So what does that mean and what will a “free church” look like? I’m not sure we have the full picture yet. But I believe the past few days have given me a glimpse of where the Spirit is taking us in this new, unbounded, expanded universe of experiencing Church outside the jar. Allow me to share briefly from my personal itinerary.
Late last week I met with Carlos, the cook from a restaurant where we have a simple church gathering, and his brother, Ernesto. Together we purchased a few bags of groceries and headed to the home of a young Hispanic widow in a nearby community. The woman’s husband had drunk himself to death several months ago leaving her behind to care for three young children. Since she speaks almost no English she is obviously having a difficult time making ends meet. With Carlos as our interpreter we ministered to this needy family sharing what we had—food, prayers, and the love of Jesus. They now know there is a Father in Heaven who loves them more than they can possibly imagine, a Father who also has other children close by who are aware of their needs and are willing to help. We left with an open door to return and perhaps plant a church in this new outpost of the kingdom.
Last Sunday evening we had our own gathering in our home, our original foray into the concept of “simple church.” This group has recently sent out a church planting team which has, in turn, given birth to three other churches. Tuesday evening found us down at a local coffee shop praying and sharing Jesus with the waitresses and other workers. This gathering is where we met Carlos, the cook, who is leading us to other families in need of our ministry. Wednesday evening we were back at our home hosting a gathering of church planters who are seeking how to plant “simple churches” around the East Bay area. The Holy Spirit is actually the facilitator and trainer for this meeting as we share how He has been leading us in our individual ministries. We pray for one another and encourage each other to follow the Lord into the harvest listening to Him and obeying what we hear.
On Thursday evening my wife, Babs, and I met with Carlos’ extended family in their home in San Pablo, a small suburb about thirty miles north of our hometown. This was the first gathering of a new house church and another open door into the Hispanic community. The night was filled with music and laughter as we played our guitars and sang songs from two different cultures. We are learning that prayer transcends every ethnicity and binds together people from vastly different backgrounds. We brought with us several rebuilt computers which were donated to us to share with needy families. Carlos is connected to many other families who are in need and will help us distribute these computers to those who could truly use them.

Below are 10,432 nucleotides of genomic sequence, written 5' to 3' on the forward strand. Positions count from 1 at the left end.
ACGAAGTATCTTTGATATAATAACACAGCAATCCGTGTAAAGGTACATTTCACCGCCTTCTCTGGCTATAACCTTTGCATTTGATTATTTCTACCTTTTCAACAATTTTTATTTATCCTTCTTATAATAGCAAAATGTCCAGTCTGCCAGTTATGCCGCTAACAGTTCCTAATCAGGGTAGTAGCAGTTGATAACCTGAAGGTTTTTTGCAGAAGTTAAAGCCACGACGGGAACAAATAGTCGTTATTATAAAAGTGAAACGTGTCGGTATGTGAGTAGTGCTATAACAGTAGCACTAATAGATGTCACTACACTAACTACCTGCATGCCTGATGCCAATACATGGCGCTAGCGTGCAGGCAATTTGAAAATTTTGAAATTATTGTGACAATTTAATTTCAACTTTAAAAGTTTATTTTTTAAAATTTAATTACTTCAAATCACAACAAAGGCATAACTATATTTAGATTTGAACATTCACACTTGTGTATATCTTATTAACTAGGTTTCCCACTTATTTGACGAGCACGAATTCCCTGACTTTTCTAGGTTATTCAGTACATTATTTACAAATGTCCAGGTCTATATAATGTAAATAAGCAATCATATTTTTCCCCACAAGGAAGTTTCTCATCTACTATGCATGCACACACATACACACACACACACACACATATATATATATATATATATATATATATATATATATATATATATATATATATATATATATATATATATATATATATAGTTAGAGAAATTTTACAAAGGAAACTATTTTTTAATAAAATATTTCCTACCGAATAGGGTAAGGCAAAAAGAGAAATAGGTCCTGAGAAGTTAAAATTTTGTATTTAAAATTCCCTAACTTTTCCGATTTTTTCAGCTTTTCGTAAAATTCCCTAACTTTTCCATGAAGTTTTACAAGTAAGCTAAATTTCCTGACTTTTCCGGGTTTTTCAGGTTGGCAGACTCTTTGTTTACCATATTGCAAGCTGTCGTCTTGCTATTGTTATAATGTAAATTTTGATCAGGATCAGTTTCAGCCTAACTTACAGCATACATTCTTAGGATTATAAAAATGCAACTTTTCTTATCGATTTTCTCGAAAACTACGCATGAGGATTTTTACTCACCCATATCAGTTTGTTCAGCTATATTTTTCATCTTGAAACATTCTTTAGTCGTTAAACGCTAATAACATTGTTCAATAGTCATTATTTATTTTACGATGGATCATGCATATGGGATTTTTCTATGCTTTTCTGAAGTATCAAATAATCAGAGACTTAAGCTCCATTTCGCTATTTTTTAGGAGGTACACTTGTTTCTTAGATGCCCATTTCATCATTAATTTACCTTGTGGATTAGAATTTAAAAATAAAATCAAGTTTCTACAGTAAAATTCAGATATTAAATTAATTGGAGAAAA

Then on Friday evening Babs and I traveled a few minutes north to the community of San Ramon to meet with Kevin and Kylie Goh, new friends of ours from Singapore, and a few of their friends. This is the second time we have gathered together here for church and the spiritual atmosphere has greatly intensified. People are beginning to share openly about their various needs and the Lord’s presence was obvious. The evening was capped by a season of powerful, Spirit-directed prayer.
What is it that is taking place in each of these gatherings? We have listened to the Father’s call, kicked our way out of our cocoon, and allowed Him to remove the lid from our “jar.” The Spirit has breathed life into His Church and the body of Christ has been set free. Now we are able to fly out into the harvest field, join with the Spirit, and give birth to new ministries, just as we were created to do.
“They broke bread in their homes and ate together with glad and sincere hearts, praising God and enjoying the favor of all the people. And the Lord added to their number daily those who were being saved.” – Acts 2:46-47. "It is for freedom that Christ has set us free..." – Galatians 5:1. "Forget the former things; do not dwell on the past. See, I am doing a new thing! Now it springs up; do you not perceive it?" – Isaiah 43:18-19. "Neither do men pour new wine into old wineskins. If they do, the skins will burst, the wine will run out and the wineskins will be ruined. No, they pour new wine into new wineskins, and both are preserved." – Matthew 9:17.
I invite you to join me in asking Christ to remove the lids from our “jars.” Our old man-made containers have imprisoned us for far too long. We have to let go of His Church. It is time to kick our way out of our cocoons and allow the Lord to set us free. Together, let's watch in awe and wonder as the Spirit enables us to soar in our new found freedom, to become what we were meant to be all along—a high-flying, Spirit-directed, ministry-birthing, soul-saving, rapidly reproducing organism filled with the breath of the Almighty and free to follow the Lord wherever He leads.

Bill, a child of God, outside the jar